-Discussion on the Great War. Historical context- Beginnings, major players, toll (body, mind, emotions). Canadian implications.

-How was the war portrayed in the novel?

-What significance did the war have in the novel? What significance did it have for the main characters?

DT, DSR, DII -Pen

-Paper

 
12

 

The Rest is History

(3 classes)

 

Assignment- Students will write a Historical Persona Essay that shows understanding of the person, events, and the gathered details about the place and the time.

 

KWL Chart Revision

DL, DT -Computers (research resources)

-Pen

-Paper

 
13 Final Project

(1 Week)

Students will create a final project for the full unit on Three Day Road based on a journey within their own lives that they have undertaken. They can choose between a variety of options to complete this task such as creating a photo journey, create a mini play/ monologue, an essay, or they can come to me with an idea. Rubric will be co-created with the students. DT, DII, DL, DSR -Pen

-Paper

 
  Assess and Reflect (Stage 4)
  Considerations Comments
  Required Areas of Study:

 Is there alignment between outcomes, performance assessment and learning experiences?

I believe so but then again I am bias. I believe I have created a fairly comprehensive novel study that effectively targets the major outcomes and necessary elements of the English A 10 Curriculum. My next order of business in regards to this unit is to do crossover work with the History/ Social Studies teacher in the war unit. The next step after that is to go to the PAA teacher and discuss the inclusion of creating a canoe as a class for a large project. After this, I want to contact the Phys. Ed teacher and have the students go canoeing (hopefully in their newly made one) to simulate Niska and X’s trip down the river. I believe this would integrate “living curriculum” really well as well as implement place based learning in my classroom. All of this together would create an awesome holistic learning experience for my students that would hugely benefit (and motivate) them to want to continue learning in English Language Arts.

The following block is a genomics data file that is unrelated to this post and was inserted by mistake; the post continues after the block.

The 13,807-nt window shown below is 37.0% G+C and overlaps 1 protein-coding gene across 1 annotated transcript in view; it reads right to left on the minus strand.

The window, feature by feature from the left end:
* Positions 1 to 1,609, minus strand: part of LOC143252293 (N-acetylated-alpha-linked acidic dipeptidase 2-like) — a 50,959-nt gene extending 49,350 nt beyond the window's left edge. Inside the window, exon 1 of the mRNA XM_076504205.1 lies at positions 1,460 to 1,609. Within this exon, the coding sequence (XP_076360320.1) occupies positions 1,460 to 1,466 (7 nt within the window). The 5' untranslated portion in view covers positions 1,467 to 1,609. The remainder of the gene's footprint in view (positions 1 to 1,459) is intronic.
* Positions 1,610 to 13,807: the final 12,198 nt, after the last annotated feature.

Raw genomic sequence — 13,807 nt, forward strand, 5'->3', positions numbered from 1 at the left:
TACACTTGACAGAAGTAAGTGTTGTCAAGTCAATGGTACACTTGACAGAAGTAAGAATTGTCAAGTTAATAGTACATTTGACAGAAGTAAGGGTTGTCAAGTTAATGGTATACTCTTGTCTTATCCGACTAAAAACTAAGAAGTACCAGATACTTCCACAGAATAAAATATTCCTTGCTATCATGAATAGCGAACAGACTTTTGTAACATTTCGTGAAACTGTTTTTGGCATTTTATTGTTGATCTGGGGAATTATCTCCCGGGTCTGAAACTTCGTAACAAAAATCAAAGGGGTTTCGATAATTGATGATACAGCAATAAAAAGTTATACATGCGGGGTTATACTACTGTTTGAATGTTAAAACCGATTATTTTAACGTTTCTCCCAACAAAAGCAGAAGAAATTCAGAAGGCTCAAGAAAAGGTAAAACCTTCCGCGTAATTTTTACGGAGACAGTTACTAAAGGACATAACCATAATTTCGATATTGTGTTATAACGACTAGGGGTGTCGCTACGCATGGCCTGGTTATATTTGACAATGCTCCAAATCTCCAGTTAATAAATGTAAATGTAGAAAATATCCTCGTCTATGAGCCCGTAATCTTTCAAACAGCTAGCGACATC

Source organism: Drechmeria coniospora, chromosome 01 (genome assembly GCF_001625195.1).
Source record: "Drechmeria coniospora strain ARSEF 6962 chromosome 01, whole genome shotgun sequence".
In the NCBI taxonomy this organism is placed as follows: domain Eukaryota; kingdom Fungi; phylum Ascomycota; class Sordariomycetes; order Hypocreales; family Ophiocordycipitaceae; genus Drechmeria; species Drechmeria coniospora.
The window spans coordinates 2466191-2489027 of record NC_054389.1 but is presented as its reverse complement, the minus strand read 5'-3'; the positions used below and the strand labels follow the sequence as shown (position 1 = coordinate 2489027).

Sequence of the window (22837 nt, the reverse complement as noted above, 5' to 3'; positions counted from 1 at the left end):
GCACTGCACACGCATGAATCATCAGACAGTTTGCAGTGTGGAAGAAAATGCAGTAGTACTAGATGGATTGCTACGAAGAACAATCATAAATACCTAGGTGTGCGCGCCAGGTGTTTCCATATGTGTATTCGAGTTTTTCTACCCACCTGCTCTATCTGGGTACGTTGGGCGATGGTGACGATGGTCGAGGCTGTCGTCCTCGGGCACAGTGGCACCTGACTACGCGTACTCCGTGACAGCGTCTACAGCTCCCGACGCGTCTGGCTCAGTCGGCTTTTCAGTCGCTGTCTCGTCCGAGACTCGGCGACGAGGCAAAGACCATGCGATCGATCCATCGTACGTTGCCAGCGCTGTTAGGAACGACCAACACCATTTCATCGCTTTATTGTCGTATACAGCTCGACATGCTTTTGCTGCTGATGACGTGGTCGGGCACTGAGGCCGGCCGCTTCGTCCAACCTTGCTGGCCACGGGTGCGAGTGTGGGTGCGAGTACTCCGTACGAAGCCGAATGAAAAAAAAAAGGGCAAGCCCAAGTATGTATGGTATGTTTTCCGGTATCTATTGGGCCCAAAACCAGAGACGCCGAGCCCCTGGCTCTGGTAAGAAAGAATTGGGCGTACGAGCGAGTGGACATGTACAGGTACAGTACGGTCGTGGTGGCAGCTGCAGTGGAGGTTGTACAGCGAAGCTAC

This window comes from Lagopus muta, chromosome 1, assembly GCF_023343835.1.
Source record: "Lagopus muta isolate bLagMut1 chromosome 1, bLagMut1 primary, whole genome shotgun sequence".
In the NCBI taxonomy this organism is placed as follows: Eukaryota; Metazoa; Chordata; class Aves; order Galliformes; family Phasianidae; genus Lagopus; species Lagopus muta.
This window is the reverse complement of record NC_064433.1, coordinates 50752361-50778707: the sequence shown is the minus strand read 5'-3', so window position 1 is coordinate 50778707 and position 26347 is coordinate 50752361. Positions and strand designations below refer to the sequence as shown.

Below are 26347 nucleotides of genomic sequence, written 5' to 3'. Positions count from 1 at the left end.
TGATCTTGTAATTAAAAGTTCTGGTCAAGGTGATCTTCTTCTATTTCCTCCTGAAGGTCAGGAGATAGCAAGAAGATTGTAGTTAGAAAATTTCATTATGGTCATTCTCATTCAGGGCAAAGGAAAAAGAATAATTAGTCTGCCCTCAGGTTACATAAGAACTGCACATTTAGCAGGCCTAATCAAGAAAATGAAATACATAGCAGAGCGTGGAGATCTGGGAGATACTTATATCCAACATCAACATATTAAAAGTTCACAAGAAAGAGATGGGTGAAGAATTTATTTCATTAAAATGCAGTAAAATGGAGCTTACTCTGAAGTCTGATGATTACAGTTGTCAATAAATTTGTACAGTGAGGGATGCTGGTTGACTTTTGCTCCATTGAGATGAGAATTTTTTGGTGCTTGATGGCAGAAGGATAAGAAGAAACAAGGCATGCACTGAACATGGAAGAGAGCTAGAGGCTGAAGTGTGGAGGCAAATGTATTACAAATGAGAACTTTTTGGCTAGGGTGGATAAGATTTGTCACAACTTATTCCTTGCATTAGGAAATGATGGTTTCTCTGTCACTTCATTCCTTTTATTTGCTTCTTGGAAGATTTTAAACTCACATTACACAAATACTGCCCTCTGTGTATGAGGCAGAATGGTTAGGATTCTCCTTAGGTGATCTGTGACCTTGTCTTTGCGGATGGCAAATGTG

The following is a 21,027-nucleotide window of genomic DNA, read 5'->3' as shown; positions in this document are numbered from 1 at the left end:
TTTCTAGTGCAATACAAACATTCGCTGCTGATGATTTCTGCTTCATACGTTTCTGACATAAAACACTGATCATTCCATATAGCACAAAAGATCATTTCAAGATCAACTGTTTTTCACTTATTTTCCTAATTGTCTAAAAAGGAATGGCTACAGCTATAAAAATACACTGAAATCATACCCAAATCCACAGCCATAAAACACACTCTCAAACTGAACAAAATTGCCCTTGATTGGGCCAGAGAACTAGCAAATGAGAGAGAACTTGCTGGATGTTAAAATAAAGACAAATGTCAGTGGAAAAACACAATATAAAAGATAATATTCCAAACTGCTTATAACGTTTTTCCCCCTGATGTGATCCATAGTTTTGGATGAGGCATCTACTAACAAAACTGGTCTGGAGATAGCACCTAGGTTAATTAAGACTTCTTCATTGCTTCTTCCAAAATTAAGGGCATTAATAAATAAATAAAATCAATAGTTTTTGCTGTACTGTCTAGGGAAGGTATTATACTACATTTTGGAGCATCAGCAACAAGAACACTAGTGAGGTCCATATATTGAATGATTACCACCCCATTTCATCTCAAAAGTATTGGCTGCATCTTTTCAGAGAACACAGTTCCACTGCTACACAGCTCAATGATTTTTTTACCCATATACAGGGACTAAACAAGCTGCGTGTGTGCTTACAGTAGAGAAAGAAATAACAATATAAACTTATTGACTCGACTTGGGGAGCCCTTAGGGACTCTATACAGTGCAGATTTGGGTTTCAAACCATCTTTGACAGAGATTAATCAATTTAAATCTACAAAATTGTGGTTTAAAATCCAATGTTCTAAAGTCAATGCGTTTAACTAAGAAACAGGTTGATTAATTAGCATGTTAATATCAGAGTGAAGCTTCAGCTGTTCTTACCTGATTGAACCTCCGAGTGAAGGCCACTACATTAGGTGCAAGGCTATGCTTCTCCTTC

Adaptive Dimension:

Have I made purposeful adjustments to the curriculum content (not outcomes), instructional practices, and/or the learning environment to meet the learning needs and diversities of all my students?

For struggling students:

-Group work to help lighten their load

-Lots of discussion that they have the opportunity to listen to and create understanding from others

-Difficulty options for projects (can go as easy or hard as they need while still maintaining the projects integrity) (Ex. see challenge example below)

-Different options for the final project that will allow them to choose what they are most comfortable doing.

 

For students who need a challenge:

– Up the ante for them. Make them delve deeper into the project. (Ex. rather than talk about a trip to the store for their picture journey, these students have to talk about a complex topic such as overcoming claustrophobia)

 

  Instructional Approaches:

Do I use a variety of teacher directed and student centered instructional approaches?

Yes. Think-Pair-Share, Jigsaw, Socratic Circle. Class discussion. Chunking.

 

  Resource Based Learning:

 Do the students have access to various resources on an ongoing basis?

They can use computers and/ or, if allowed, phones to look up necessary data. As of right now, I need to incorporate more technology into my unit.

 

  FNM/I Content and Perspectives/Gender Equity/Multicultural Education:

Have I nurtured and promoted diversity while honoring each child’s identity?

I believe that I have done a fairly good job of incorporating FNMI content especially since I have a full mini-unit devoted to this. One of the most important practices in my room is promoting inclusion and, thus, I think that fostering positive discussion about these topics alleviates their stigma.

 

 

From:  Wiggins, Grant and J. McTighe. (1998). Understanding by Design, Association for Supervision and Curriculum Development, ISBN # 0-87120-313-8 (pbk)

Three Day Road Lesson Plan

The Outcomes referenced within my explanation below are based upon a rubric that I was marked upon for this assignment.

Lesson Plan Discussion